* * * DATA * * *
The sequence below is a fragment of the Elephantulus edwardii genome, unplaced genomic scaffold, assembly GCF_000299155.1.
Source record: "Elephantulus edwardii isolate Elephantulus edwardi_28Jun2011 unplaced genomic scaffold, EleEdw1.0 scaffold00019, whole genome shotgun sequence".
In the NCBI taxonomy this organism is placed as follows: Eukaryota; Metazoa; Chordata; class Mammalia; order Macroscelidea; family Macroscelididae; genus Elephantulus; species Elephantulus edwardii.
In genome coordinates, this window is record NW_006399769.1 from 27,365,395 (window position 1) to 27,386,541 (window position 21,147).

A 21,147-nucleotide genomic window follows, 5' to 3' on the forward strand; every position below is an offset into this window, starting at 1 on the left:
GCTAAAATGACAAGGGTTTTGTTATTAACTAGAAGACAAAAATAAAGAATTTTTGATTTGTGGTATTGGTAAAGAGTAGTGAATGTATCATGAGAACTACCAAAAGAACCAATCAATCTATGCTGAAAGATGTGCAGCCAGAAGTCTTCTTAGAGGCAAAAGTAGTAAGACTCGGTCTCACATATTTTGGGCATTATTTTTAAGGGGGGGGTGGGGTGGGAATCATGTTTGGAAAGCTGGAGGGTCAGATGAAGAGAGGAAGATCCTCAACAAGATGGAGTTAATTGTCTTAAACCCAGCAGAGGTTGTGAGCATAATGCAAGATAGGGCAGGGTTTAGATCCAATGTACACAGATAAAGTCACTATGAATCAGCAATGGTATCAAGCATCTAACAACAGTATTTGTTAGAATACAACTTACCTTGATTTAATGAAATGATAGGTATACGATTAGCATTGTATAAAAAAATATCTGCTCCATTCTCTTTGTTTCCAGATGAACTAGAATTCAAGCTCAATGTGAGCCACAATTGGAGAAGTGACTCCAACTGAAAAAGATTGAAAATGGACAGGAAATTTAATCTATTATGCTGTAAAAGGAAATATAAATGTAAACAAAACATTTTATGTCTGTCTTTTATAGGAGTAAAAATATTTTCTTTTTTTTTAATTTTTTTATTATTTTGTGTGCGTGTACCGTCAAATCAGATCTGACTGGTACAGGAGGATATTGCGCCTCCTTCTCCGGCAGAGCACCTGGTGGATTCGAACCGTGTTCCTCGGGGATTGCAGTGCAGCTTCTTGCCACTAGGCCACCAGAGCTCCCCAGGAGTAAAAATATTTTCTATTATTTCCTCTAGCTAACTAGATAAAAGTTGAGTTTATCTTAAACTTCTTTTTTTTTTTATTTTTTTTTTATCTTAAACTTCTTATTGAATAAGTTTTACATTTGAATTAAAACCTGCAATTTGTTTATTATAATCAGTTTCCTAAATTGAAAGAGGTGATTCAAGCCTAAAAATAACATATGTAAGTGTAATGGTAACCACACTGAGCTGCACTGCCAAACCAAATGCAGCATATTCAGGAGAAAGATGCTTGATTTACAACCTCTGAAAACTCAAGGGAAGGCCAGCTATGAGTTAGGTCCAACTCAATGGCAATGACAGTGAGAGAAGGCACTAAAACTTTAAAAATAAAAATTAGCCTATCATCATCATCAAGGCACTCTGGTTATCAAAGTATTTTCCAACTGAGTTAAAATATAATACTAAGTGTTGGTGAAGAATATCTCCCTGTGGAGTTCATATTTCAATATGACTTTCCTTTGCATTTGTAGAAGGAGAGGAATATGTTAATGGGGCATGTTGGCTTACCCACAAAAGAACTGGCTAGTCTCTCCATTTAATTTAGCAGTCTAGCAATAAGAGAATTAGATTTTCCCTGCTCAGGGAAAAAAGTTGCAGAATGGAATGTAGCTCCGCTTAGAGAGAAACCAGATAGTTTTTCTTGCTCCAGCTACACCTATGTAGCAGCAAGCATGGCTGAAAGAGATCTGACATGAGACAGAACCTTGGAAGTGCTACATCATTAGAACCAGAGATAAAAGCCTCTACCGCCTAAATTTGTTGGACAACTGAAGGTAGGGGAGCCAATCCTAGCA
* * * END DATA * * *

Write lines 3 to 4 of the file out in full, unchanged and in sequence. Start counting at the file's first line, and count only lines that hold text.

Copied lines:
In the NCBI taxonomy this organism is placed as follows: Eukaryota; Metazoa; Chordata; class Mammalia; order Macroscelidea; family Macroscelididae; genus Elephantulus; species Elephantulus edwardii.
In genome coordinates, this window is record NW_006399769.1 from 27,365,395 (window position 1) to 27,386,541 (window position 21,147).